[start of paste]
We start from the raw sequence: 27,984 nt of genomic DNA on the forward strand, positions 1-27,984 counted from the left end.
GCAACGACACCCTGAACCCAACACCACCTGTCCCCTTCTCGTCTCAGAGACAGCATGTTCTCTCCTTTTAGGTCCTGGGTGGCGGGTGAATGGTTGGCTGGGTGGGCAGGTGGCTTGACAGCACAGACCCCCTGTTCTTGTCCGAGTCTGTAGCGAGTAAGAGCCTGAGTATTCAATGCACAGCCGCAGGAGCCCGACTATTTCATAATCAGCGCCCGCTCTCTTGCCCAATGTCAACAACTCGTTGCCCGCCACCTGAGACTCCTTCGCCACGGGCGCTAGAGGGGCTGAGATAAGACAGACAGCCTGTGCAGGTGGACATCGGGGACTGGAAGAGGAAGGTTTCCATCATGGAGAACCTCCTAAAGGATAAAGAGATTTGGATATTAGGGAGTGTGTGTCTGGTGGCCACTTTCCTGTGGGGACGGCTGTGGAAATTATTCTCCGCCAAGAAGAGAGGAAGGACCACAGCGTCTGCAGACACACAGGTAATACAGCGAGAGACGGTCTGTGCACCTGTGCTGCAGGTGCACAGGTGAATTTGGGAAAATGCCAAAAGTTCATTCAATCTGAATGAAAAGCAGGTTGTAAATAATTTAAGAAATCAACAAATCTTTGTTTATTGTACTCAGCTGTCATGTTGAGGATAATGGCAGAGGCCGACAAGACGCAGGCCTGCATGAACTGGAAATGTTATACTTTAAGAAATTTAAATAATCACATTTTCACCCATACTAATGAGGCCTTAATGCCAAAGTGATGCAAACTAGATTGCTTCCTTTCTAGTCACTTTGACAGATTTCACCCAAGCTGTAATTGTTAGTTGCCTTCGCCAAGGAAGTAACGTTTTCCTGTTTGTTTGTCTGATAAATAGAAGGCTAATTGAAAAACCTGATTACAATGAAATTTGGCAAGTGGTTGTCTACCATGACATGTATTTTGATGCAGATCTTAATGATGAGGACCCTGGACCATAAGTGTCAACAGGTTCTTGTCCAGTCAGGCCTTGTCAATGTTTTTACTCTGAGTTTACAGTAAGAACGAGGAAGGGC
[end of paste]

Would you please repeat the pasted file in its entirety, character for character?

We start from the raw sequence: 27,984 nt of genomic DNA on the forward strand, positions 1-27,984 counted from the left end.
GCAACGACACCCTGAACCCAACACCACCTGTCCCCTTCTCGTCTCAGAGACAGCATGTTCTCTCCTTTTAGGTCCTGGGTGGCGGGTGAATGGTTGGCTGGGTGGGCAGGTGGCTTGACAGCACAGACCCCCTGTTCTTGTCCGAGTCTGTAGCGAGTAAGAGCCTGAGTATTCAATGCACAGCCGCAGGAGCCCGACTATTTCATAATCAGCGCCCGCTCTCTTGCCCAATGTCAACAACTCGTTGCCCGCCACCTGAGACTCCTTCGCCACGGGCGCTAGAGGGGCTGAGATAAGACAGACAGCCTGTGCAGGTGGACATCGGGGACTGGAAGAGGAAGGTTTCCATCATGGAGAACCTCCTAAAGGATAAAGAGATTTGGATATTAGGGAGTGTGTGTCTGGTGGCCACTTTCCTGTGGGGACGGCTGTGGAAATTATTCTCCGCCAAGAAGAGAGGAAGGACCACAGCGTCTGCAGACACACAGGTAATACAGCGAGAGACGGTCTGTGCACCTGTGCTGCAGGTGCACAGGTGAATTTGGGAAAATGCCAAAAGTTCATTCAATCTGAATGAAAAGCAGGTTGTAAATAATTTAAGAAATCAACAAATCTTTGTTTATTGTACTCAGCTGTCATGTTGAGGATAATGGCAGAGGCCGACAAGACGCAGGCCTGCATGAACTGGAAATGTTATACTTTAAGAAATTTAAATAATCACATTTTCACCCATACTAATGAGGCCTTAATGCCAAAGTGATGCAAACTAGATTGCTTCCTTTCTAGTCACTTTGACAGATTTCACCCAAGCTGTAATTGTTAGTTGCCTTCGCCAAGGAAGTAACGTTTTCCTGTTTGTTTGTCTGATAAATAGAAGGCTAATTGAAAAACCTGATTACAATGAAATTTGGCAAGTGGTTGTCTACCATGACATGTATTTTGATGCAGATCTTAATGATGAGGACCCTGGACCATAAGTGTCAACAGGTTCTTGTCCAGTCAGGCCTTGTCAATGTTTTTACTCTGAGTTTACAGTAAGAACGAGGAAGGGC